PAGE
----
Asia’s currencies get hammered after double yuan whammy

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Yuan devaluationAsian currencies suffered big time after after China’s surprise decision to devalue the yuan on August 11, and got a double whammy after Beijing stunned markets by devaluing the currency a second time the day after. The daily fix that sets the value of the Chinese currency against the greenback was lowered to 6.3306 yuan on August 12 from 6.2298 the day earlier. That marks the weakest guidance rate for the currency since October 2012.

What followed was a chain reaction of devaluations across Asia. The Indonesian rupiah led the declines, falling 1.7 per cent against the US dollar to its lowest level since July 1998. The Malaysian ringgit slid 1.4 per cent to its weakest since September 1998, crossing the psychologically important 4-dollar-mark. Thai baht, Singapore dollar, Taiwan dollar and Philippine peso, meanwhile, all touched five-year lows. The Indian rupee fell to a 23-month low of 64.885, before the Reserve Bank of India reportedly intervened to control the fall.

The sell-off in Asian currencies also reflects the market expectations that the respective countries shall respond to the drop in the yuan by weakening their currencies via interest rate cuts. Moreover, the Yuan also acts as a regional anchor, thereby leading other Asian currencies lower along with it. And the magnitude of the sell off is also reflective of the facts that a weaker yuan hurts the export competitiveness of China’s neighbours and erodes China’s purchasing power, potentially reducing imports.

Several central bank officials and finance ministers in the region issued statements regarding the sharp losses in their currencies. The Indonesian central bank said the rupiah depreciation did not reflect economic fundamentals but global sentiment, while the South Korean finance minister said the government was closely monitoring the foreign exchange markets.

With the US Federal Reserve expected to raise interest rates for the first time in nearly a decade this September and weakening economic momentum in the region, it certainly means more downside risk for Asian currencies, say analysts.

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Reading Time: 2 minutes

Asian currencies suffered big time after after China’s surprise decision to devalue the yuan on August 11, and got a double whammy after Beijing stunned markets by devaluing the currency a second time the day after. The daily fix that sets the value of the Chinese currency against the greenback was lowered to 6.3306 yuan on August 12 from 6.2298 the day earlier. That marks the weakest guidance rate for the currency since October 2012.

Reading Time: 2 minutes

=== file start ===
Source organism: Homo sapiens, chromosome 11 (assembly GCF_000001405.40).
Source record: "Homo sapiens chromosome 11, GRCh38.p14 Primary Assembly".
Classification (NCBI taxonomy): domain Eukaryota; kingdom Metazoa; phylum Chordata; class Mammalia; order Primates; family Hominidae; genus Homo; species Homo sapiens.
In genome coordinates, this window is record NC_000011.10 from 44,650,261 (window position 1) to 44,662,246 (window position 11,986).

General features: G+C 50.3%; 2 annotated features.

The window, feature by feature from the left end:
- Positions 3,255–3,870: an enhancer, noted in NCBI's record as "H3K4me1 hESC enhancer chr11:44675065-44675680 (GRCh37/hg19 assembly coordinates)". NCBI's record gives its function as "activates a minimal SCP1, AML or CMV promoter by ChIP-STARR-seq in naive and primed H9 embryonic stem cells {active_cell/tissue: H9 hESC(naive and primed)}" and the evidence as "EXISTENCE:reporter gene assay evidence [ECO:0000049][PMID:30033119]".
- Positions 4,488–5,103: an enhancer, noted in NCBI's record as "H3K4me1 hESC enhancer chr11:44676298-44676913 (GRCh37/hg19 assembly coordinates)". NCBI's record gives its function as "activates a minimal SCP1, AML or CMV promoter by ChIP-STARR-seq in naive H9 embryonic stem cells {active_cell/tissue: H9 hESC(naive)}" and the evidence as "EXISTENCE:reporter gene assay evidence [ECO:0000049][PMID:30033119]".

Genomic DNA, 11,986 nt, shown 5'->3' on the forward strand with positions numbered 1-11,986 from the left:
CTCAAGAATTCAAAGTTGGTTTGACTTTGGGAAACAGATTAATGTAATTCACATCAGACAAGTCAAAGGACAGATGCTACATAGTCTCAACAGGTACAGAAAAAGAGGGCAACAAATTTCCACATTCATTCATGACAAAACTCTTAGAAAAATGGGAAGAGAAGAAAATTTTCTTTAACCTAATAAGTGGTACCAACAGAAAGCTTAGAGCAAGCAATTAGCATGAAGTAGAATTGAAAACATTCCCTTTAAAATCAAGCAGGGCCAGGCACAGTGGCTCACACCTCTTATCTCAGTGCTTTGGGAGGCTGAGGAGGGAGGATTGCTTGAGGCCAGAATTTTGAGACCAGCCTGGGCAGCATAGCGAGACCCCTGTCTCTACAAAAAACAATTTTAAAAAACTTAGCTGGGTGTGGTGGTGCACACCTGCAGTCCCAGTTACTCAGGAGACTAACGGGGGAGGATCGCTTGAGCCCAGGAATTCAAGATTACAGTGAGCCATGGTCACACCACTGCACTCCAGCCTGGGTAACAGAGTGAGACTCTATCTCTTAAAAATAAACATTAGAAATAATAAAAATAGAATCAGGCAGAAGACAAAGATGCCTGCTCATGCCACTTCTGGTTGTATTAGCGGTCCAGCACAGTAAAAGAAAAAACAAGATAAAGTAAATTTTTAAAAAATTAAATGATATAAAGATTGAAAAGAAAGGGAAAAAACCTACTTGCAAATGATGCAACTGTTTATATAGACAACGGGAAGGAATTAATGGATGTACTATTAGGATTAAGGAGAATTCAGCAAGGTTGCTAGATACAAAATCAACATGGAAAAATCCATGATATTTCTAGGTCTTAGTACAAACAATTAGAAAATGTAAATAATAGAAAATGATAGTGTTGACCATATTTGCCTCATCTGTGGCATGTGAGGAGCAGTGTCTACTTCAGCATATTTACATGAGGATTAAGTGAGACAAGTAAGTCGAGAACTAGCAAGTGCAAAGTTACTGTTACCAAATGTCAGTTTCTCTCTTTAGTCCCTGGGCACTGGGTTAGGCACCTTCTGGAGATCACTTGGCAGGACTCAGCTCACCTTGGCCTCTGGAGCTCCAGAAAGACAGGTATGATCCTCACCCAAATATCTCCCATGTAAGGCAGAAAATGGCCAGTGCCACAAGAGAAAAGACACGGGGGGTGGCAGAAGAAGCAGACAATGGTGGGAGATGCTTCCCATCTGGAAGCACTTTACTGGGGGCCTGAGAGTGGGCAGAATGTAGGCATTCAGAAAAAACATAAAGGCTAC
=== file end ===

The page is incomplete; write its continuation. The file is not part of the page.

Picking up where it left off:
Yuan devaluationAsian currencies suffered big time after after China’s surprise decision to devalue the yuan on August 11, and got a double whammy after Beijing stunned markets by devaluing the currency a second time the day after. The daily fix that sets the value of the Chinese currency against the greenback was lowered to 6.3306 yuan on August 12 from 6.2298 the day earlier. That marks the weakest guidance rate for the currency since October 2012.

What followed was a chain reaction of devaluations across Asia. The Indonesian rupiah led the declines, falling 1.7 per cent against the US dollar to its lowest level since July 1998. The Malaysian ringgit slid 1.4 per cent to its weakest since September 1998, crossing the psychologically important 4-dollar-mark. Thai baht, Singapore dollar, Taiwan dollar and Philippine peso, meanwhile, all touched five-year lows. The Indian rupee fell to a 23-month low of 64.885, before the Reserve Bank of India reportedly intervened to control the fall.

The sell-off in Asian currencies also reflects the market expectations that the respective countries shall respond to the drop in the yuan by weakening their currencies via interest rate cuts. Moreover, the Yuan also acts as a regional anchor, thereby leading other Asian currencies lower along with it. And the magnitude of the sell off is also reflective of the facts that a weaker yuan hurts the export competitiveness of China’s neighbours and erodes China’s purchasing power, potentially reducing imports.

Several central bank officials and finance ministers in the region issued statements regarding the sharp losses in their currencies. The Indonesian central bank said the rupiah depreciation did not reflect economic fundamentals but global sentiment, while the South Korean finance minister said the government was closely monitoring the foreign exchange markets.

With the US Federal Reserve expected to raise interest rates for the first time in nearly a decade this September and weakening economic momentum in the region, it certainly means more downside risk for Asian currencies, say analysts.

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